The wellspring of Bloom's discontent is what he calls "the School of Resentment," the "academic-journalistic network…who wish to overthrow the Canon in order to advance their supposed (and nonexistent) programs for social change." He identifies six branches of this particular école (Feminists, Marxists, Lacanians, New Historicists, Deconstructionists, and Semioticians), each of which seeks in its particular way to recast "great" literature as the product of some impersonal, material cause (gender politics, class ideology, etc.) rather than of transcendent genius.
And so, for instance,"Shakespeare criticism is in full flight from his aesthetic supremacy and works at reducing him to the 'social energies' of the English Renaissance, as though there were no authentic difference in aesthetic merit between the creator of Lear, Hamlet, Iago, Falstaff and his disciples such as John Webster and Thomas Middleton," says Bloom. This is, in fact, an overstatement. Even critics who chalk up Hamlet and King Lear to social energies generally admit that those social energies are better than the ones that scratched out, say, Webster's Duchess of Malfi or The White Devil.
"To read in the service of any ideology is not…to read at all," says Bloom. Fair enough, but he himself spins out a personal party line as reductive and blinkered as the overtly political ones he derides. Shunning voguish extra-literary criteria such as race, class, or gender, Bloom insists instead on "the autonomy of the aesthetic," by which he really means his aesthetic, the "anxiety of influence."
"The anxiety of influence," writes Bloom,"is…an anxiety achieved by and in the poem, novel, or play. Any strong literary work creatively misreads and therefore misinterprets a precursor text or texts." Great literature, says Bloom, is inherently "agonistic" and cannot be "detached from its anxieties about the works that possess priority and authority in regard to it."
While this approach can yield interesting results with writers and critics who are explicitly obsessed with their place in literary history (such as Milton, Samuel Johnson, or Bloom himself) it is less helpful in explicating authors who seem uninterested in such matters—including, ironically enough, Shakespeare. As Bloom notes,"Shakespeare puzzles us in his apparent indifference to the posthumous destiny of King Lear; we have two rather different [source] texts of the play, and pushing them together into the amalgam we generally read and see acted is not very satisfactory. The only works Shakespeare ever proofread and stood by were Venus and Adonis and The Rape of Lucrece, neither of them worthy of the poet of the Sonnets, let alone of Lear, Hamlet, Othello, Macbeth. How can there have been a writer for whom the final shape of King Lear was a careless or throwaway matter?"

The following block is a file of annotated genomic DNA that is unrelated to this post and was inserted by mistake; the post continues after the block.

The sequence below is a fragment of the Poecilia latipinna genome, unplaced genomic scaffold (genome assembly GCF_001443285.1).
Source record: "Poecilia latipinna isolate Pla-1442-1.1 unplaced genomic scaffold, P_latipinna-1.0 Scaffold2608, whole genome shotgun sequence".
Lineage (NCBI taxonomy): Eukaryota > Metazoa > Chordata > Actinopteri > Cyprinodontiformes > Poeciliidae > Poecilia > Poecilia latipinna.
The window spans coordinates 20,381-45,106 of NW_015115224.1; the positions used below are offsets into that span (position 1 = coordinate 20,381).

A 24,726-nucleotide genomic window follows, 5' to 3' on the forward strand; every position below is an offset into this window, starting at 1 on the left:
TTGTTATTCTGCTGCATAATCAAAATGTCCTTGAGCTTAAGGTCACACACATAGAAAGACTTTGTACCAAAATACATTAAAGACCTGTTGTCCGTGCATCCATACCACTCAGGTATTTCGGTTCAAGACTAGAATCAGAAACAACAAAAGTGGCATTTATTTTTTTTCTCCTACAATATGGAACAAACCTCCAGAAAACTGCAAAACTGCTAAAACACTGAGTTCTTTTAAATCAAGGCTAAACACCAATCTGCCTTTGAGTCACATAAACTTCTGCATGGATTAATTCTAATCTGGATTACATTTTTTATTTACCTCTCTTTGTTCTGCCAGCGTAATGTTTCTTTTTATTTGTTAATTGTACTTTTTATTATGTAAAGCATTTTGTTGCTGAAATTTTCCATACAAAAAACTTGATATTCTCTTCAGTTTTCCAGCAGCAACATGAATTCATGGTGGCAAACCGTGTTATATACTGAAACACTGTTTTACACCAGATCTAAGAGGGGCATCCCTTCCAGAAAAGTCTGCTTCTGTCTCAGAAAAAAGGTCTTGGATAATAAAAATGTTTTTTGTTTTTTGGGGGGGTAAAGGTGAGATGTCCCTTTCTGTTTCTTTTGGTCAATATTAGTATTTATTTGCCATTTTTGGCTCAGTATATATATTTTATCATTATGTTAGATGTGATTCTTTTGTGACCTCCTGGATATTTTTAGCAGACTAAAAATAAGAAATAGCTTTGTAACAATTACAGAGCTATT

More to the point, doggedly pasting the same stencil over every work of literature tends to obscure precisely what Bloom claims to value above all else in great literature: "strangeness, a mode of originality that either cannot be assimilated, or that so assimilates us that we cease to see it as strange."
So while he is right to chide "resentment" critics for their overarching, overbearing, and overdetermined grand theories, Bloom's own approach to literature differs only in degree, not kind. The tendency toward "totalized" systems (to use a trendy but nonetheless accurate term) is an occupational hazard among literary critics, and Bloom falls into the trap as readily as the next fellow. Feminists chalk everything up to gender, Marxists to class conflict, New Historicists to social energies, and Bloom to the anxiety of influence.
Trying to match the predictive power and ever-rising institutional prestige of the hard sciences, and taking methodological lessons from people such as Marx and Freud, some literary critics feel a need to create the aesthetic equivalent of a unified field theory, a single system by which every work ever written (or yet to come!) can be perfectly and fully explicated.